I usually end up needing to visit superchargers at odd times of the week, and am often the only one there, even in busy CA. Problem is they have to size for peak demand, even if they sit idle most of their life. If you're concerned about wait times at a location, you should probably send off an email to Tesla to note your concerns. They monitor the data, but actual customer feedback is good too. Tesla seems to expand sites that get too busy fairly quickly. Gilroy and Fremont are good examples that expansion really helped with. I bet Vacaville is a good candidate for 2-4 more stalls, or another location on the other side of the freeway at Nut Tree.
  5. m6bigdog

    m6bigdog Member

    Mar 29, 2015
    San Ramon, CA
    #5 m6bigdog, Sep 28, 2015
    Last edited: Sep 28, 2015
    I couldn't agree more.
    The Achilles' heel of the Supercharger topology is location and quantity.
    There is no way to use an EV for long distance travel if the wait time for a charging stall is long and/or unpredictable; both in-route & destination.

    Since EV's and ICE cars are used the same way it seems only logical that the real solution is to collocate EV fast DC charging (Tesla & CHAdeMO) with Gas Stations.
    The down-side is if EV Fast DC charging was collocated with a Gas Stations, I anticipate it is going to cost for the convenience.

    The up side is the EV is the better vehicle and they are here to stay, regular daily charging is done at home where there is no competition for the EVSE, so I anticipate the details and demand for "on the road" fast DC and destination charging will work itself out as the EV becomes more dominant and can command the infrastructure for long range travel.

    Will there be some growing pains? I anticipate there will be, but it will be short lived (a few years) as there is no practical alternative but to grow the fast DC charging infrastructure.
  6. germinal

    germinal Member

    Sep 22, 2014
    The only reason I didn't buy a tesla is the lack of SUC where I live.

    Tesla really needs to put em on highway locations or as close to as possible. At present that's not the case here. ( Belgium)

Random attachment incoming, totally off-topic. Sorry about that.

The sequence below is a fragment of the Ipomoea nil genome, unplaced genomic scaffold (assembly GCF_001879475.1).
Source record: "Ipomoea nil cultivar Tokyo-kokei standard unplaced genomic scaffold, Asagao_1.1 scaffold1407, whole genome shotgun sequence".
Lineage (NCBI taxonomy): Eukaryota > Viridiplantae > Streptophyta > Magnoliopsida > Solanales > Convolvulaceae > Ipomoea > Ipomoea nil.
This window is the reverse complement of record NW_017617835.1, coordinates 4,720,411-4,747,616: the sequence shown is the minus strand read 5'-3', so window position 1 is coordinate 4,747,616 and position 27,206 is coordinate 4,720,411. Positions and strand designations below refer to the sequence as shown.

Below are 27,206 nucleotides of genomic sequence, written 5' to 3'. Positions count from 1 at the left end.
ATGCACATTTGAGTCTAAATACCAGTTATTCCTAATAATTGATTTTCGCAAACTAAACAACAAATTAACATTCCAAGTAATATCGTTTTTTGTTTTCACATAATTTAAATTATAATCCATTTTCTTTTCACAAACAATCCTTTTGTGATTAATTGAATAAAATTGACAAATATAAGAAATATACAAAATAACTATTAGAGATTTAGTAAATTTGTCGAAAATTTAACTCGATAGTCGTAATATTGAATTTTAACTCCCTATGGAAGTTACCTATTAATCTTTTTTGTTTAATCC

Once every highway petrol station would have a few stalls I see no reason NOT to buy an EV anymore.

    But at present I don't see myself driving 15 mins of the highway to charge 30 mins and then back 15 mins to the highway.

    I just don't have the time, nor am I willing to.

    Ofcourse one has to take into account that charging takes about 30-45 mins bit fuelling up only 3-5 mins.

    So you would need 10 times as many stalls compared to petrol pumps.
  7. ArtInCT

    ArtInCT Always Learning

    Sep 2, 2014
    Southern Connecticut
    One topic of discussion at the recent Wellsely Mass. party hosted by Pollux was the fear that the Supercharger network would be very stressed when the Tesla Model 3 begins rolling out. A few folks were saying that the Supercharger network could use a reservation based augmentation for those doing long distance traveling. I am sure some bright minds are working on something at Tesla Motors regarding the future of SuperCharging and the growing fleet.
  8. Larry93428

    Larry93428 Member

    Feb 26, 2014
    Cambria California, United States
    There is some illogic that the new cars will have twice the range and therefore will need fewer chargers. I hope Tesla does not rely on that.
    One suggestion is to avoid travel on the weekends, a time when even the gas stations are crowded.
    Yes, as the other comments state, overcrowding may become a news item.
  9. RDoc

    RDoc S85D

    Aug 24, 2012
    Boston North Shore
    I really don't see how a reservation system for long distance travel could possibly help or even work in any heavily traveled area like the North East. Because of rapidly changing traffic flows, an estimate of the time of arrival at Milford, CT from Boston, never mind Hamilton, NJ, within even 15 minutes during normal travel times would be impossible most of the time.

    Then what happens? If you're late, is the reservation held for 30 minutes, meaning that someone is sitting there waiting while chargers are empty, or is there a short time window, perhaps 10 minutes, after which the late reservation car is on standby waiting for a non-reserved slot to open? What if you're early? Presumably you wait while there are empty slots which have been reserved. What happens on a holiday weekend when all the reservation slots are taken between 9AM and 9PM? Tesla owners just have to forgo their trip? None of this sounds very appealing or a viable strategy for mass marketing vehicles. The ICE companies and car writers probably would mention it.

    Fundamentally, there has to be enough capacity in the system to reasonably handle peak loads without long waits if electric vehicles are going to be anything other than a very small niche market IMHO. Fortunately, increased sales volumes provide capital to expand the system, but I don't see any other solution than rapid expansion of Supercharger sites and stalls unless battery swapping becomes practical.
  10. zer0cool

    zer0cool Member